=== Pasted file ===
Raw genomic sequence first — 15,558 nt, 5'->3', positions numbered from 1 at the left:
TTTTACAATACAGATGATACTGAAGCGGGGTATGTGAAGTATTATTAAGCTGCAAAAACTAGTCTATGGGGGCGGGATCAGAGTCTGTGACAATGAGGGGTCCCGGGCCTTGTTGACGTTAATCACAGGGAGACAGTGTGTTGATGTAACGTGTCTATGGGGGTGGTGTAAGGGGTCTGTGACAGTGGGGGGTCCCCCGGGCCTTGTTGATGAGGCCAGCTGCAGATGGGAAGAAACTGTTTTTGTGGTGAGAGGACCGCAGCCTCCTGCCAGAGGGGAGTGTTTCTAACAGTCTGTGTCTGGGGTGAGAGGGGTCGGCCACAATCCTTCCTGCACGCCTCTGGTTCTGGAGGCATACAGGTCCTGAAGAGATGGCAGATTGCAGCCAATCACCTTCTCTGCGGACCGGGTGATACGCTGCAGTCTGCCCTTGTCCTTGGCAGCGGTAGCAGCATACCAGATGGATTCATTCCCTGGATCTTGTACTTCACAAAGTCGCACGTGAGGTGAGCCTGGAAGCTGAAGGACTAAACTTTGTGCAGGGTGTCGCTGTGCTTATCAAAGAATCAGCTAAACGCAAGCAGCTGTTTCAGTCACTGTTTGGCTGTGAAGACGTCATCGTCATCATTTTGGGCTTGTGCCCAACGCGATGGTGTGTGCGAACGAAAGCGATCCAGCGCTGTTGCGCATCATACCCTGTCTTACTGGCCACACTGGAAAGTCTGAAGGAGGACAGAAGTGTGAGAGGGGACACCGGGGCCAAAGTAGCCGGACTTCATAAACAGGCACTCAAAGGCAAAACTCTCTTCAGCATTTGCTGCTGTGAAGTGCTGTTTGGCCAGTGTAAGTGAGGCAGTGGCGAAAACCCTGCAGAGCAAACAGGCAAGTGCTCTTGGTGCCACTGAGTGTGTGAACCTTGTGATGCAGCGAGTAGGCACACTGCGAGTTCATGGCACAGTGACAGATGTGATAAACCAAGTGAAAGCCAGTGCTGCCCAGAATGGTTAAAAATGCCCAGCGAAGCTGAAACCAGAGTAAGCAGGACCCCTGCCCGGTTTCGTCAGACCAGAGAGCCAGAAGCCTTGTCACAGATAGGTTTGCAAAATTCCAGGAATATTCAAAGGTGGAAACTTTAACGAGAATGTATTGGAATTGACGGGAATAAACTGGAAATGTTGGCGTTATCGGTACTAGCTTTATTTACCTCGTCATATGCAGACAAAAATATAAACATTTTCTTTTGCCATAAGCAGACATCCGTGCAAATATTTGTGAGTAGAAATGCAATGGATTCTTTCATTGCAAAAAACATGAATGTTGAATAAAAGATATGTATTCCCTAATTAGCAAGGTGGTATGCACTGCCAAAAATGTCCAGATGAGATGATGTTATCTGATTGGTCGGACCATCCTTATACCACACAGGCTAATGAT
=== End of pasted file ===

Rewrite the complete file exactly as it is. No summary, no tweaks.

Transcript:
Raw genomic sequence first — 15,558 nt, 5'->3', positions numbered from 1 at the left:
TTTTACAATACAGATGATACTGAAGCGGGGTATGTGAAGTATTATTAAGCTGCAAAAACTAGTCTATGGGGGCGGGATCAGAGTCTGTGACAATGAGGGGTCCCGGGCCTTGTTGACGTTAATCACAGGGAGACAGTGTGTTGATGTAACGTGTCTATGGGGGTGGTGTAAGGGGTCTGTGACAGTGGGGGGTCCCCCGGGCCTTGTTGATGAGGCCAGCTGCAGATGGGAAGAAACTGTTTTTGTGGTGAGAGGACCGCAGCCTCCTGCCAGAGGGGAGTGTTTCTAACAGTCTGTGTCTGGGGTGAGAGGGGTCGGCCACAATCCTTCCTGCACGCCTCTGGTTCTGGAGGCATACAGGTCCTGAAGAGATGGCAGATTGCAGCCAATCACCTTCTCTGCGGACCGGGTGATACGCTGCAGTCTGCCCTTGTCCTTGGCAGCGGTAGCAGCATACCAGATGGATTCATTCCCTGGATCTTGTACTTCACAAAGTCGCACGTGAGGTGAGCCTGGAAGCTGAAGGACTAAACTTTGTGCAGGGTGTCGCTGTGCTTATCAAAGAATCAGCTAAACGCAAGCAGCTGTTTCAGTCACTGTTTGGCTGTGAAGACGTCATCGTCATCATTTTGGGCTTGTGCCCAACGCGATGGTGTGTGCGAACGAAAGCGATCCAGCGCTGTTGCGCATCATACCCTGTCTTACTGGCCACACTGGAAAGTCTGAAGGAGGACAGAAGTGTGAGAGGGGACACCGGGGCCAAAGTAGCCGGACTTCATAAACAGGCACTCAAAGGCAAAACTCTCTTCAGCATTTGCTGCTGTGAAGTGCTGTTTGGCCAGTGTAAGTGAGGCAGTGGCGAAAACCCTGCAGAGCAAACAGGCAAGTGCTCTTGGTGCCACTGAGTGTGTGAACCTTGTGATGCAGCGAGTAGGCACACTGCGAGTTCATGGCACAGTGACAGATGTGATAAACCAAGTGAAAGCCAGTGCTGCCCAGAATGGTTAAAAATGCCCAGCGAAGCTGAAACCAGAGTAAGCAGGACCCCTGCCCGGTTTCGTCAGACCAGAGAGCCAGAAGCCTTGTCACAGATAGGTTTGCAAAATTCCAGGAATATTCAAAGGTGGAAACTTTAACGAGAATGTATTGGAATTGACGGGAATAAACTGGAAATGTTGGCGTTATCGGTACTAGCTTTATTTACCTCGTCATATGCAGACAAAAATATAAACATTTTCTTTTGCCATAAGCAGACATCCGTGCAAATATTTGTGAGTAGAAATGCAATGGATTCTTTCATTGCAAAAAACATGAATGTTGAATAAAAGATATGTATTCCCTAATTAGCAAGGTGGTATGCACTGCCAAAAATGTCCAGATGAGATGATGTTATCTGATTGGTCGGACCATCCTTATACCACACAGGCTAATGAT